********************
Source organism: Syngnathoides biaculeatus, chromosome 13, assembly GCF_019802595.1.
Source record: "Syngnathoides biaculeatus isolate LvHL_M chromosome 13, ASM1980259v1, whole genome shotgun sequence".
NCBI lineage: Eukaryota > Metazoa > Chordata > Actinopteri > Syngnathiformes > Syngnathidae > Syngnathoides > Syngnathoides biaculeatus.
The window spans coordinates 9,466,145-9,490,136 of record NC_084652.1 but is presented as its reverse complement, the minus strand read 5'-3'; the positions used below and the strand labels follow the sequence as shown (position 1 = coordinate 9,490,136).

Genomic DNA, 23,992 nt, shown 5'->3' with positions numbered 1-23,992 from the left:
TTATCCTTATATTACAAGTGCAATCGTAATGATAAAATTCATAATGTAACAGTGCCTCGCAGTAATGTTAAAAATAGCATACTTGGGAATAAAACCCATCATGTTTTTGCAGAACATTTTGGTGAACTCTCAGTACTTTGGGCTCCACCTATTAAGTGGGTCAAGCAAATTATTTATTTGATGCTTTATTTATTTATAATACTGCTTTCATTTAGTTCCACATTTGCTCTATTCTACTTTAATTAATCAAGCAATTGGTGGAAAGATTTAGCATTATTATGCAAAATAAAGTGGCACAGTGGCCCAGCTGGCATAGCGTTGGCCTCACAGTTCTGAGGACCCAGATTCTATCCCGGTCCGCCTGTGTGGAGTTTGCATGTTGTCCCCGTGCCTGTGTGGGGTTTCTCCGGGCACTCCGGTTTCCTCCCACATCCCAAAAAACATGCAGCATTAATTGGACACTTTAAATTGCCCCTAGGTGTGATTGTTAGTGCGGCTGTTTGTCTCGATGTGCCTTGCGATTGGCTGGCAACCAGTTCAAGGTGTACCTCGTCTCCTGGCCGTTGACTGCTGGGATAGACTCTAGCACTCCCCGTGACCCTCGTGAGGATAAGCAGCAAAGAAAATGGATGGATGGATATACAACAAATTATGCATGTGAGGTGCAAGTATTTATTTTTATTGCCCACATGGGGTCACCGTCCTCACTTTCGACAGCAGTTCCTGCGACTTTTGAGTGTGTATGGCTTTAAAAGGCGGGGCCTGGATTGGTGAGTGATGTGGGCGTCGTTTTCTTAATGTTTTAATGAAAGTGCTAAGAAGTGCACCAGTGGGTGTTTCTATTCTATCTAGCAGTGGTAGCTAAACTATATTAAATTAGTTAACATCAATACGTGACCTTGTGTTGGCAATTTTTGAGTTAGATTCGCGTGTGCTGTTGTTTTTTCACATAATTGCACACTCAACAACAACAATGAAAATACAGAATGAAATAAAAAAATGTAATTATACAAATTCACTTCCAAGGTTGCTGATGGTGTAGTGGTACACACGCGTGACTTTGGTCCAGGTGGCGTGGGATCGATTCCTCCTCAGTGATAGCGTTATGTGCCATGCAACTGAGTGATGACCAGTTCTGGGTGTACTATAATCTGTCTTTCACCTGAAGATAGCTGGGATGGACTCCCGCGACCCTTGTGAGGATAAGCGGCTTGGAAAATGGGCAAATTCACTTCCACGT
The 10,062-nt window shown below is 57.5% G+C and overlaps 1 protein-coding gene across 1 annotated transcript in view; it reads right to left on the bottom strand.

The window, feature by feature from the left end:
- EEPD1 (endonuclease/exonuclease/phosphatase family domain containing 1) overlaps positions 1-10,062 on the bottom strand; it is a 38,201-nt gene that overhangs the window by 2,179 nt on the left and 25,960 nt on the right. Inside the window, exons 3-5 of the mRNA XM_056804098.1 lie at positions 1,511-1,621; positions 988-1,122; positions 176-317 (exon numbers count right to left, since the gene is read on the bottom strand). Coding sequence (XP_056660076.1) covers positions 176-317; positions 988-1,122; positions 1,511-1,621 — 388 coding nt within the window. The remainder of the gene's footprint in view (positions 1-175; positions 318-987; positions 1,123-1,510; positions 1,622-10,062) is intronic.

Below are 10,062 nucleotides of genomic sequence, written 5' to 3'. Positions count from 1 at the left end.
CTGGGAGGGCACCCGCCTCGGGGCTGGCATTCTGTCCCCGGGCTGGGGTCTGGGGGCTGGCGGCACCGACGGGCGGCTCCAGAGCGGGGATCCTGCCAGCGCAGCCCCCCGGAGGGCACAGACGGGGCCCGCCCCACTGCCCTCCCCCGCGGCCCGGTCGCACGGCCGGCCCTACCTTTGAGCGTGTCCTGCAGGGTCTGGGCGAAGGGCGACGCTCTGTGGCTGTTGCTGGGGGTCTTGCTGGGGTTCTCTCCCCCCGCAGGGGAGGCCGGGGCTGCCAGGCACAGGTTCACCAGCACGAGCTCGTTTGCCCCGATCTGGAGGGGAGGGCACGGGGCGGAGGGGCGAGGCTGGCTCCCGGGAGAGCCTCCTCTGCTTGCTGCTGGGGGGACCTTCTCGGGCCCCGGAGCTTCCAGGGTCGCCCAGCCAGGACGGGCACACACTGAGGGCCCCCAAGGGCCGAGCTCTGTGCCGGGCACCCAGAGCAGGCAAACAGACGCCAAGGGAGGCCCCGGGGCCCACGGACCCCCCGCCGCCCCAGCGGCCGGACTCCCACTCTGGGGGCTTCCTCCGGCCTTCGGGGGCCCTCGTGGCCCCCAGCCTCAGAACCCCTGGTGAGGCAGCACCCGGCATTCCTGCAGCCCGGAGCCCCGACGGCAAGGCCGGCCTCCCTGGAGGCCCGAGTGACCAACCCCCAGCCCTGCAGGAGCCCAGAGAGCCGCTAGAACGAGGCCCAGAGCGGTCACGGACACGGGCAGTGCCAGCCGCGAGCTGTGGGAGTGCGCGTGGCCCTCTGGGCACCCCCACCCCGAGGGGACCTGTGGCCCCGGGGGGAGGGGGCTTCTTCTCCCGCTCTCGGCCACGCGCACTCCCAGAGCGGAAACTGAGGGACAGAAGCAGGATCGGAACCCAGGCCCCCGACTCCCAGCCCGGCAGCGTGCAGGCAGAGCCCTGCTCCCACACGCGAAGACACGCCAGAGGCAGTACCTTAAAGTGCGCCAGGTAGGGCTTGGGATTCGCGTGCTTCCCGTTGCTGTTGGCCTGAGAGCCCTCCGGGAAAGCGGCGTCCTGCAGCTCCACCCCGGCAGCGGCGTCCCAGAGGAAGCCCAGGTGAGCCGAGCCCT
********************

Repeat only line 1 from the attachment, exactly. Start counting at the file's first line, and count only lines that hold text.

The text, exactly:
Source organism: Syngnathoides biaculeatus, chromosome 13, assembly GCF_019802595.1.